This DIY tote bag bandana craft is so much fun for a summer camp activity, a craft night, or a western themed party!
We love using our tote bags as library bags. They would also work well for carrying sunscreen and a towel to the pool, or bringing a few books and toys to Grandma’s house.
We stitched our bandana tote bags, but you can also do this project without any sewing at all. Just use my favorite crafting material… hot glue! (It really does work!)
I would recommend this craft for ages 8 and up, with help. Teens can do this on their own.
Plain tote bags are easy to find at most craft stores. I bought our tote bags for $2.99 at Hobby Lobby.
Before I go any further, I feel like I should clarify that you can put any initial on the bag! It just so happens that my youngest two kids both have “J” names – Jonathan and Janie.
Supplies Needed for a Bandana Tote Bag:
- A tote bag
- A bandana – ours were 99 cents at Hobby Lobby!
- Needle and thread
- Black felt
- Fabric scissors
- Wonder Under or a similar iron-on fusible interfacing – make sure that it’s double sided.
Step 1: Cut a square from your bandana. It will be pretty challenging to get a true square because no bandana has ever been truly square! No straight seams here, haha.
I cut my square large enough to fold over the two cut edges and press them to create a hem.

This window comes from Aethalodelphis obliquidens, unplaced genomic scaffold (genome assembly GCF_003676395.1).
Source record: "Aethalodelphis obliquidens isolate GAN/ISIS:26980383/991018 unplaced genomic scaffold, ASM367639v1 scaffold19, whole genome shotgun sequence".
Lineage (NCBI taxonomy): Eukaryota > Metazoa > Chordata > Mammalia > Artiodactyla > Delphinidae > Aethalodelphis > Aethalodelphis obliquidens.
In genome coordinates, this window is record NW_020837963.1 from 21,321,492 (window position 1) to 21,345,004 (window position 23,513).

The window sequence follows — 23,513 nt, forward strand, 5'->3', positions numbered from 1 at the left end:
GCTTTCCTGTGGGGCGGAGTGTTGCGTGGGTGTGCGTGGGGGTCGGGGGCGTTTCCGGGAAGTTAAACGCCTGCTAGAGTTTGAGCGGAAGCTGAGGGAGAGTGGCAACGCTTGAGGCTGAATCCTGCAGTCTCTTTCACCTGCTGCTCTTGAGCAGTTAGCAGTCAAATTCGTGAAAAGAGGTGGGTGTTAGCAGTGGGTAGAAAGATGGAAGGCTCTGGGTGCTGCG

Step 2: Cut out the child’s initial from black felt (or your choice of color). Lay everything out on the tote bag to make sure you’re happy with it before stitching and ironing.
Step 3: Stitch the felt letter onto the bandana. Kids can do this! Just use a simple running stitch.
If you prefer, you can just hot glue the letter onto the bandana! I love the look of the stitching, but that is definitely an option.
Step 4: Stitch along the folded edges of the bandana to finish those two sides.
(Sorry for the bandana switching colors! I had forgotten to photograph this step and came back to it on my second bag.)
Step 5: Cut a piece of wonder-under interfacing, or something similar, the exact size of your bandana. A good way to do this is to trace the bandana and then cut out the interfacing.
Be sure to buy double-sided interfacing! Some of the fusible fabric options are only sticky on one side.
Sewing the bandana onto the bag is too difficult because you’d have to stick your hand way down in the bag. Definitely not a good option if kids are decorating the bag themselves.
Another option is to hot glue around the edge of the bandana! You’ll need to do a little at a time. This definitely works, but the center of the bandana won’t be attached to the bag. The interfacing makes the bandana lay nice and flat and smooth.
Step 6: Iron on the bandana, following the instructions on your fusible interfacing.
NOTE: I had a little trouble with the bandanas pulling away at the edges once we started using the bags. I secured the edges with hot glue, and now the bandana is nice and secure!
So to sum up, my recommendation is to use the fusible interfacing, but then be ready to touch up around the edges with hot glue.
Then load up your bags with books, art supplies, pool accessories, or whatever you want to carry!
This photo gives an idea of the size of our bags. They hold a lot! My daughter (pictured below) is 9 years old.
Ready for more western crafts?
Head over to print the template for this adorable Clothespin Horse Craft!
Post a Comment